BUSINESS RESPONDS POSITIVELY TO EMPLOYMENT LAW REFORMS
October 16 2013.


Small business owners have welcomed recent changes to employment law, seeing fairness and balance restored in some key areas according to latest research report from the Forum of Private Business.

 
Over half of Forum members believed the Coalition’s reforms have made employment regulations fairer, particularly around recruitment and termination of employment. Simplified employee checks through the Disclosure and Barring Service along with the introduction of settlement agreements earlier this year have been recognised by small employers as positive developments, with 51% of small businesses looking to employ staff, saying these changes would make them more likely to take people on.

Despite the positive reaction to some of the reforms, only 2% of Forum members believe that the regulatory changes allowed for flexibility, one of the government’s key strategic aims. Incoming regulatory change for shared parental leave and the extension to the right to request flexible working, 45% of small employers believed the reforms would have a negative impact on the way they run their businesses.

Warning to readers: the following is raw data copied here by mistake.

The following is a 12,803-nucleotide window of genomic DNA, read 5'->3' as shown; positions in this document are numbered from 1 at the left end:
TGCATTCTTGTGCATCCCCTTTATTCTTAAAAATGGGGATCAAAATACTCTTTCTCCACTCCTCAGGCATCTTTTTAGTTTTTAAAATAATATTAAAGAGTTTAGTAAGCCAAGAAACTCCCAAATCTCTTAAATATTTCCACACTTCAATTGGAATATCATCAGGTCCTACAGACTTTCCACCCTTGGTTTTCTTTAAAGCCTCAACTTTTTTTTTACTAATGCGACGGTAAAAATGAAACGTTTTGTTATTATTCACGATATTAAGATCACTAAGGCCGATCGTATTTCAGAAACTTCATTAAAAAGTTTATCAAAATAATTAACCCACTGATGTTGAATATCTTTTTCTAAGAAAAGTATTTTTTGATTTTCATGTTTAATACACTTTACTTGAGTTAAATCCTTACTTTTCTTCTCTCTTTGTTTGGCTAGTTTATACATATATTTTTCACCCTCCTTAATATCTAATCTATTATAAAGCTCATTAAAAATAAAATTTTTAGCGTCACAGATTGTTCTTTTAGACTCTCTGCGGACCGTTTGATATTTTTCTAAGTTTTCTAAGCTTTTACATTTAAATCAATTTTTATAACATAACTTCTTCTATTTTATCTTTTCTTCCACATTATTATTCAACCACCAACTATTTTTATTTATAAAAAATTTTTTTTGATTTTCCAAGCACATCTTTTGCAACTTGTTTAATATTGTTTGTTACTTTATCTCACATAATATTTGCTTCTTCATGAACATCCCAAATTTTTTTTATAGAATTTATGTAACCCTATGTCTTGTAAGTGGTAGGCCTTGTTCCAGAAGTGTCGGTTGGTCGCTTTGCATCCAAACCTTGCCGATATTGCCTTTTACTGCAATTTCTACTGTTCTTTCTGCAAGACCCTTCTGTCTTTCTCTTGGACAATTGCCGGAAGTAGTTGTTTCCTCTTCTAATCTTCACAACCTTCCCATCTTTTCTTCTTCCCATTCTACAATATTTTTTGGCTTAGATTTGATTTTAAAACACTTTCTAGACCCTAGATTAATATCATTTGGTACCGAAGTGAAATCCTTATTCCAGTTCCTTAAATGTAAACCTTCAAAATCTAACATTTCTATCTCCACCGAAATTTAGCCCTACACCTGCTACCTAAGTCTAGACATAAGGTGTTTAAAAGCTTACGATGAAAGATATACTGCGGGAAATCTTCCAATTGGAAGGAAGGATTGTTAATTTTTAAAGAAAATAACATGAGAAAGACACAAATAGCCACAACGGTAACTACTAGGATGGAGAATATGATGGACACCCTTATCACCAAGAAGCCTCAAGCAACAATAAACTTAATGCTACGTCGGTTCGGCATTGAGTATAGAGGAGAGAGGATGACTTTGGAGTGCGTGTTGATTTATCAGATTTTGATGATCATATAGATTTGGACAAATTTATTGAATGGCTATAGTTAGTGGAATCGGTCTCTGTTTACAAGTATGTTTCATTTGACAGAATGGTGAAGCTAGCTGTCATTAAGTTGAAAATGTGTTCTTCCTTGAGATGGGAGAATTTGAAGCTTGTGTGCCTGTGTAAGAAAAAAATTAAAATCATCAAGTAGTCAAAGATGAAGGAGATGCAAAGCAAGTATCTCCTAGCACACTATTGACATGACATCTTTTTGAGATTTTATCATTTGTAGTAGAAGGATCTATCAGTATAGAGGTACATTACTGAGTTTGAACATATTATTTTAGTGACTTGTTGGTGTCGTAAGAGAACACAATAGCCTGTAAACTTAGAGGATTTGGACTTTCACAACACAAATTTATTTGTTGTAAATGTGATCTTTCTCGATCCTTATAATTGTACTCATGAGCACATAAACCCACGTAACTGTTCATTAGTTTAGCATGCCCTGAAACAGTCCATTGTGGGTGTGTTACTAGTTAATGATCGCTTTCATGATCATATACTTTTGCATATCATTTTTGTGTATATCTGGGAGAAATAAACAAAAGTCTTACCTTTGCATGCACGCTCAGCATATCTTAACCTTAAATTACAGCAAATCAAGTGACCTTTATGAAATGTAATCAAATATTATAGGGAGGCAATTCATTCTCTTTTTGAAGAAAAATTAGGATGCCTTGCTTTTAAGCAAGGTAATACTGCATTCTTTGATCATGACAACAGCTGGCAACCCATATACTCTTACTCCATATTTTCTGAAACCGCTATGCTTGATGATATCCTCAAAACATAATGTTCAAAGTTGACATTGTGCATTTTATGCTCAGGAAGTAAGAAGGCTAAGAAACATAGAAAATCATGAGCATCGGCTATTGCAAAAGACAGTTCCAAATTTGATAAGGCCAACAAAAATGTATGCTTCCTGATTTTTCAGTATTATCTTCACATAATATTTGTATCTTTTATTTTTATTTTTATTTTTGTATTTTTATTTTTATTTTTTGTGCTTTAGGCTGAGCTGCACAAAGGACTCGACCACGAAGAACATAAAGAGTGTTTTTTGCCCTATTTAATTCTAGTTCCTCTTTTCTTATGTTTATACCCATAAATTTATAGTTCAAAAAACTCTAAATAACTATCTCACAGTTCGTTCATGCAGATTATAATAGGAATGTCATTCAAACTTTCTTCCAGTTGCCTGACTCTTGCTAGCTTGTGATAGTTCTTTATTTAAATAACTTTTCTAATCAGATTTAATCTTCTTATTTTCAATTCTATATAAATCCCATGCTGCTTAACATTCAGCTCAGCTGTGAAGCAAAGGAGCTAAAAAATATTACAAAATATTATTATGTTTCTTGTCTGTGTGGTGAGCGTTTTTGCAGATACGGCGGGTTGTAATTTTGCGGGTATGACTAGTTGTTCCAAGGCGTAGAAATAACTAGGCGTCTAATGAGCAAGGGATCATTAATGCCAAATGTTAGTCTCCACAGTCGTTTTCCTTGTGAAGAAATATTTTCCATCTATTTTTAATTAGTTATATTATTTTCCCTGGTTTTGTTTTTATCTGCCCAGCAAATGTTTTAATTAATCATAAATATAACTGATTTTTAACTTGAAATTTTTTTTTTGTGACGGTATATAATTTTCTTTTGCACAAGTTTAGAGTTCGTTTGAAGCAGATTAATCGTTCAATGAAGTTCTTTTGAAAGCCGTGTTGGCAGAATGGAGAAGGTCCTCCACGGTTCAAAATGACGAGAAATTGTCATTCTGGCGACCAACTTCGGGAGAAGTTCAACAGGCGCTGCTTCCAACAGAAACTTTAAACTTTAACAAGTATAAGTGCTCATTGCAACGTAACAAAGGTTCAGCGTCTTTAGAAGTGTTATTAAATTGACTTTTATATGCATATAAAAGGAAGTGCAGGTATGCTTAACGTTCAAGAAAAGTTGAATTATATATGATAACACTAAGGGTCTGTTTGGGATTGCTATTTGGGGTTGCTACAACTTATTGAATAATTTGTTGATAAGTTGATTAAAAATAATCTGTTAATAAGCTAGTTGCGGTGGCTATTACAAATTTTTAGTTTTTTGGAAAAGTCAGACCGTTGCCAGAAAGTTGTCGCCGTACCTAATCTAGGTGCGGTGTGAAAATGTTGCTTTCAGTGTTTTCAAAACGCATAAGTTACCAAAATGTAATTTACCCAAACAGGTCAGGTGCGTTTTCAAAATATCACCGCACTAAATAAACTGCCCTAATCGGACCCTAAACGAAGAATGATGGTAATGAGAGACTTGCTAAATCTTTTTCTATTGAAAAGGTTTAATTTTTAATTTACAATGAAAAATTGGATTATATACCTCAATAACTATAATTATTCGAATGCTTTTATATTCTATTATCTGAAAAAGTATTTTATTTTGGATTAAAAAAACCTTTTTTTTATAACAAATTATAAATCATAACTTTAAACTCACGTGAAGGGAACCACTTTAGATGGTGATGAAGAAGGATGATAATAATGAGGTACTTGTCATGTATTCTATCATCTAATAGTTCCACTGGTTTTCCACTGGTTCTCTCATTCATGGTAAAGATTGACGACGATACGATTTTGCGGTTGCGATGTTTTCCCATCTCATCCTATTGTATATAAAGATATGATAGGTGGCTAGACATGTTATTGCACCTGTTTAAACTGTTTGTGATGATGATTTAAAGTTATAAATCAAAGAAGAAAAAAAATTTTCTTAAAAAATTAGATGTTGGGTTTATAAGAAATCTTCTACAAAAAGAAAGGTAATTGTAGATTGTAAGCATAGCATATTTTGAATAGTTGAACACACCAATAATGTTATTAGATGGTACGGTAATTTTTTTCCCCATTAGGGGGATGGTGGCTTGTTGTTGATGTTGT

Commenting on the report, Alexander Jackman, head of policy at the Forum of Private Business, said: “On the whole, Forum members have welcomed the direction the government is taking on employment law reform. Employment regulations have long been seen as weighted in favour of employees and it is good to see some balance returning.

“However, our members feel that further action is needed from the government on regulations around people management. Further reforms must recognise the nature of small businesses and government cannot regulate for regulation’s sake. The Coalition government said it would always regulate as a last resort but that principle is being sidestepped on some policies. For instance, proposals on flexible working for employees will in practice impose structures that limit the flexibility of employers in managing their staff.”

On future reform the report also reveals that 75% of the small businesses surveyed wanted to see a reduction in the cost of employment, 60% wanted further reductions to the amount of administration when employing people and 55% called for greater tax benefits for smaller employers.

Mr Jackman continued, “The Employment Allowance coming in next year will satisfy those seeking greater tax benefits for small businesses though some may use the allowance to fund compliance training for new regulations. Government must recognise that it is not just the overall level of regulation that is burdensome, but their constant changing too.”